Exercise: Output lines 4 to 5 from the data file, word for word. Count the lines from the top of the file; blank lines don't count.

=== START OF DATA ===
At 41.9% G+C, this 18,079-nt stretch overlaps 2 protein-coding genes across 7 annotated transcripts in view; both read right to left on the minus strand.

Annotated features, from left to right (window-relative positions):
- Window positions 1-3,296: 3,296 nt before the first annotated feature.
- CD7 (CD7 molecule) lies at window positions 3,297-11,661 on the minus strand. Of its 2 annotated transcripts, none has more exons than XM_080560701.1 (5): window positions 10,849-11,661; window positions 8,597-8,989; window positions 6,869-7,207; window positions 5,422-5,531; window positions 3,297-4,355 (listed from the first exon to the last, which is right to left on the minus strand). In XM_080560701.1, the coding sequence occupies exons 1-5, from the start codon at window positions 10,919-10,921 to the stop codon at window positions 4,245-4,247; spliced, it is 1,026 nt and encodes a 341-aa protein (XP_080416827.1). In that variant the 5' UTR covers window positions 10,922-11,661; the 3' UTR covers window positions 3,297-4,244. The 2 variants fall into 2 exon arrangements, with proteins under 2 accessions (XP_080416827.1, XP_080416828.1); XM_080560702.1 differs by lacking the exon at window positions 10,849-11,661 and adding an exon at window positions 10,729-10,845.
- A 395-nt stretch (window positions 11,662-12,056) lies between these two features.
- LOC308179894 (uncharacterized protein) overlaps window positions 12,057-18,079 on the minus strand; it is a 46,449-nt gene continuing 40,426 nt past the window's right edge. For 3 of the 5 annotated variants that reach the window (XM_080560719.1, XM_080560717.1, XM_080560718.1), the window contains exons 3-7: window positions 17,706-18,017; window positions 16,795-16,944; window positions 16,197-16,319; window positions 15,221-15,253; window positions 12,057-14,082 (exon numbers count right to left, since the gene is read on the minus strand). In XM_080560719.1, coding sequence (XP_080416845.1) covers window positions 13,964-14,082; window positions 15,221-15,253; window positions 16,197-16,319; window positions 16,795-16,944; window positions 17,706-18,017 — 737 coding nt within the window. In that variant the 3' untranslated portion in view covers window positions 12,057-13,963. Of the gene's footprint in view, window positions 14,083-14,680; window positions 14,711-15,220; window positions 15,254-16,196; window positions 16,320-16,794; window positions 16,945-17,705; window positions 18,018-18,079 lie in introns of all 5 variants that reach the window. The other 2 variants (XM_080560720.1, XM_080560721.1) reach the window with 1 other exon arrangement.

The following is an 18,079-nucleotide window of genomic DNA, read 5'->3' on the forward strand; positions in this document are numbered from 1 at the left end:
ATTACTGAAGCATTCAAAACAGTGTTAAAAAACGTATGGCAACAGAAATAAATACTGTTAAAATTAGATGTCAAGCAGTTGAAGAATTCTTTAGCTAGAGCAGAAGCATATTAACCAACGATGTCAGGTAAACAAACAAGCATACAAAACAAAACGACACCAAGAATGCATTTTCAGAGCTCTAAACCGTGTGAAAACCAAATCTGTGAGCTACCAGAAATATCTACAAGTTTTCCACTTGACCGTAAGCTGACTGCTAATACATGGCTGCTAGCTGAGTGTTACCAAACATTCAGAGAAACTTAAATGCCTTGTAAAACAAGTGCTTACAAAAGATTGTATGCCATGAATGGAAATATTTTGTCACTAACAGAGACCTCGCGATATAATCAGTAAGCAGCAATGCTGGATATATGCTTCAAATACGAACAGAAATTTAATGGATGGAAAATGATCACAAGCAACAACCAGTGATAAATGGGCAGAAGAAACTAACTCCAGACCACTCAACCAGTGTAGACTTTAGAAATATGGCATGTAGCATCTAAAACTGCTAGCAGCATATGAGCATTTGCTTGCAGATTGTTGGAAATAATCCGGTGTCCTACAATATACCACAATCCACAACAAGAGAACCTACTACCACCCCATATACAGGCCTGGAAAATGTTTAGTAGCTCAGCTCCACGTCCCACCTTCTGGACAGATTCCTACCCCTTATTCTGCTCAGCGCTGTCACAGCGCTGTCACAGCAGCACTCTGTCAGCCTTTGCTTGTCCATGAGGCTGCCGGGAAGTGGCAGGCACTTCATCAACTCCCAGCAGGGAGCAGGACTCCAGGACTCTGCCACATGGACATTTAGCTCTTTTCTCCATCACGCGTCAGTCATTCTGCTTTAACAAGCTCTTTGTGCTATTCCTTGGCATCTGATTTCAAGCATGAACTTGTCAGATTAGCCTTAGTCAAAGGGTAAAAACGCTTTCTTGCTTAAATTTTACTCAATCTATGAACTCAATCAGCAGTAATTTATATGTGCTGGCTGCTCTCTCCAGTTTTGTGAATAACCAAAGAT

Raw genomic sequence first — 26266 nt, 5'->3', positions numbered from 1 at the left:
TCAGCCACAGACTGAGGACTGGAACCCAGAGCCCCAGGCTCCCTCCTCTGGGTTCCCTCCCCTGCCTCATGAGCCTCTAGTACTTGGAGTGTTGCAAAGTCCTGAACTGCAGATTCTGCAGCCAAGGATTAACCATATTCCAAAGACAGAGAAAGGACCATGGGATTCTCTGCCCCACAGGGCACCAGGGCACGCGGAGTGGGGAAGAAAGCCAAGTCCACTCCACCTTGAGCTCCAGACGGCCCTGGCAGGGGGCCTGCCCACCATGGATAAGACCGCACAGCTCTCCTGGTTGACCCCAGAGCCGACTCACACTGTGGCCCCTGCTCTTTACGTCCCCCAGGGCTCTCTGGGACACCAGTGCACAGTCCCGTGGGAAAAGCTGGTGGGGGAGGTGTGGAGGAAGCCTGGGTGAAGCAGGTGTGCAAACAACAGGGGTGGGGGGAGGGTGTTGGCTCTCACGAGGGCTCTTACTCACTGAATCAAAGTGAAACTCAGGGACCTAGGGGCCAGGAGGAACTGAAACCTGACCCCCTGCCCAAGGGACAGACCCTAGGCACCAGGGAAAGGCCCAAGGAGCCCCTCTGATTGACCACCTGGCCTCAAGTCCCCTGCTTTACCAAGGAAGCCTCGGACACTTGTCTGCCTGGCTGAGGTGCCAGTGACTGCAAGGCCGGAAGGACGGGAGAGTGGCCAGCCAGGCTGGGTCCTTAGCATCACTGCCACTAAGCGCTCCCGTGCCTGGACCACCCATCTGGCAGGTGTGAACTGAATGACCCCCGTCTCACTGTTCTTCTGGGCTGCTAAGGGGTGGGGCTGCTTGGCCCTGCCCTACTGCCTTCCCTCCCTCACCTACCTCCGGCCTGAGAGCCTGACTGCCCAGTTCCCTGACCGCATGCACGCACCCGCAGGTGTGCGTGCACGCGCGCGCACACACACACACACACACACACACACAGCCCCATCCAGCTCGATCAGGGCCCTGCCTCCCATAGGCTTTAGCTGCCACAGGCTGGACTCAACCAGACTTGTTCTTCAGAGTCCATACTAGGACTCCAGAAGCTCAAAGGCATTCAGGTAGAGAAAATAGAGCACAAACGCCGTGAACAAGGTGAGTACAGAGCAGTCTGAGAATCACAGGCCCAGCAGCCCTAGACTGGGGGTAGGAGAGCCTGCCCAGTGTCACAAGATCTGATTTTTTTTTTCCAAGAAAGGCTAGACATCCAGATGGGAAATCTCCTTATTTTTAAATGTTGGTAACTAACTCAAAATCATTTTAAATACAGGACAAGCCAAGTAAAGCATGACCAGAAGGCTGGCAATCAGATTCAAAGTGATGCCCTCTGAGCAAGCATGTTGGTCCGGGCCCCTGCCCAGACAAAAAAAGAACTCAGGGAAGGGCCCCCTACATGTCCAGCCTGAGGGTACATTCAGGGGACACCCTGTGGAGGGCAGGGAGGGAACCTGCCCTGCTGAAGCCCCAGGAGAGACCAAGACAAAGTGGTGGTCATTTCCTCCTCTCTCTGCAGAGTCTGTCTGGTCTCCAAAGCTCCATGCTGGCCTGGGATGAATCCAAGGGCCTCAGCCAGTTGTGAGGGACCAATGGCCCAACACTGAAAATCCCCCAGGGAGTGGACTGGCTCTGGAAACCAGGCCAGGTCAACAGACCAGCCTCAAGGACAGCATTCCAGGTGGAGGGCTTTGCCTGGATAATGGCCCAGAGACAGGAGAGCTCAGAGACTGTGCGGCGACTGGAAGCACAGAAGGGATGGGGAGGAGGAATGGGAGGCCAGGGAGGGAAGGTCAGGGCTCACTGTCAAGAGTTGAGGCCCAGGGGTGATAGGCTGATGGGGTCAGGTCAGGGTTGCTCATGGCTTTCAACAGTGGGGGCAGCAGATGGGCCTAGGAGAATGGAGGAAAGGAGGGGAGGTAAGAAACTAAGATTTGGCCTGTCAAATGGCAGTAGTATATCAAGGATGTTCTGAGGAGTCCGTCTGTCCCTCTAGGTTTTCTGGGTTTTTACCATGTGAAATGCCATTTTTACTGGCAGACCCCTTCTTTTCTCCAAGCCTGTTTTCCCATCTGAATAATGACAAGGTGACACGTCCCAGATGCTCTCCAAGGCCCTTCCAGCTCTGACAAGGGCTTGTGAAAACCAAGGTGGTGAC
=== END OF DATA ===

- CD7 (CD7 molecule) lies at window positions 3,297-11,661 on the minus strand. Of its 2 annotated transcripts, none has more exons than XM_080560701.1 (5): window positions 10,849-11,661; window positions 8,597-8,989; window positions 6,869-7,207; window positions 5,422-5,531; window positions 3,297-4,355 (listed from the first exon to the last, which is right to left on the minus strand). In XM_080560701.1, the coding sequence occupies exons 1-5, from the start codon at window positions 10,919-10,921 to the stop codon at window positions 4,245-4,247; spliced, it is 1,026 nt and encodes a 341-aa protein (XP_080416827.1). In that variant the 5' UTR covers window positions 10,922-11,661; the 3' UTR covers window positions 3,297-4,244. The 2 variants fall into 2 exon arrangements, with proteins under 2 accessions (XP_080416827.1, XP_080416828.1); XM_080560702.1 differs by lacking the exon at window positions 10,849-11,661 and adding an exon at window positions 10,729-10,845.
- A 395-nt stretch (window positions 11,662-12,056) lies between these two features.